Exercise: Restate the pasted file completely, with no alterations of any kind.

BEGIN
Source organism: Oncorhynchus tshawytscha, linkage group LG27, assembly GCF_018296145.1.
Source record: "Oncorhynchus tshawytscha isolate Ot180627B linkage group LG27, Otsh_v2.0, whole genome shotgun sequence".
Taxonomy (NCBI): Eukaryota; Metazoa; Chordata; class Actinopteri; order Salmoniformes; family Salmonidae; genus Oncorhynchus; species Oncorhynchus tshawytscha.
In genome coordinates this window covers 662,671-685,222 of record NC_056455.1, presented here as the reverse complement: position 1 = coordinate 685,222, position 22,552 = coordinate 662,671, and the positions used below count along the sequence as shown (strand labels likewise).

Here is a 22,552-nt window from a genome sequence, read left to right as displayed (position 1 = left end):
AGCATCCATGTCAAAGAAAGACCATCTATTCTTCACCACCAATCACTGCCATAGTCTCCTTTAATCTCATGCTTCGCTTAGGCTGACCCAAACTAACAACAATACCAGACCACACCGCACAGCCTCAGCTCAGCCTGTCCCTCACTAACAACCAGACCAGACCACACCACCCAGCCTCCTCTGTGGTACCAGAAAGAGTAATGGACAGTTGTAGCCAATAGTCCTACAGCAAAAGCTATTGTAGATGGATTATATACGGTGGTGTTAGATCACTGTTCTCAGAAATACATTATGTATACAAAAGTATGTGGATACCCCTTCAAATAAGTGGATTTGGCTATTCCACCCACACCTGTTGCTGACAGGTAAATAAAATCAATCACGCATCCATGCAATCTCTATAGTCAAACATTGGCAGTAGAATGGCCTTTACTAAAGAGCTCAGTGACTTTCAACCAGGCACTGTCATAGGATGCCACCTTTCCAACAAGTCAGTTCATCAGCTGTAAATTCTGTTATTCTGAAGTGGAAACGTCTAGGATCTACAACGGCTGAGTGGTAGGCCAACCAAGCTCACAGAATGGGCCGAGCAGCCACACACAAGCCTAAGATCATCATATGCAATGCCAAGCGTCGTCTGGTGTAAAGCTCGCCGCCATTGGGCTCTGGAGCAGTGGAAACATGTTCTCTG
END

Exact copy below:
Source organism: Oncorhynchus tshawytscha, linkage group LG27, assembly GCF_018296145.1.
Source record: "Oncorhynchus tshawytscha isolate Ot180627B linkage group LG27, Otsh_v2.0, whole genome shotgun sequence".
Taxonomy (NCBI): Eukaryota; Metazoa; Chordata; class Actinopteri; order Salmoniformes; family Salmonidae; genus Oncorhynchus; species Oncorhynchus tshawytscha.
In genome coordinates this window covers 662,671-685,222 of record NC_056455.1, presented here as the reverse complement: position 1 = coordinate 685,222, position 22,552 = coordinate 662,671, and the positions used below count along the sequence as shown (strand labels likewise).

Here is a 22,552-nt window from a genome sequence, read left to right as displayed (position 1 = left end):
AGCATCCATGTCAAAGAAAGACCATCTATTCTTCACCACCAATCACTGCCATAGTCTCCTTTAATCTCATGCTTCGCTTAGGCTGACCCAAACTAACAACAATACCAGACCACACCGCACAGCCTCAGCTCAGCCTGTCCCTCACTAACAACCAGACCAGACCACACCACCCAGCCTCCTCTGTGGTACCAGAAAGAGTAATGGACAGTTGTAGCCAATAGTCCTACAGCAAAAGCTATTGTAGATGGATTATATACGGTGGTGTTAGATCACTGTTCTCAGAAATACATTATGTATACAAAAGTATGTGGATACCCCTTCAAATAAGTGGATTTGGCTATTCCACCCACACCTGTTGCTGACAGGTAAATAAAATCAATCACGCATCCATGCAATCTCTATAGTCAAACATTGGCAGTAGAATGGCCTTTACTAAAGAGCTCAGTGACTTTCAACCAGGCACTGTCATAGGATGCCACCTTTCCAACAAGTCAGTTCATCAGCTGTAAATTCTGTTATTCTGAAGTGGAAACGTCTAGGATCTACAACGGCTGAGTGGTAGGCCAACCAAGCTCACAGAATGGGCCGAGCAGCCACACACAAGCCTAAGATCATCATATGCAATGCCAAGCGTCGTCTGGTGTAAAGCTCGCCGCCATTGGGCTCTGGAGCAGTGGAAACATGTTCTCTG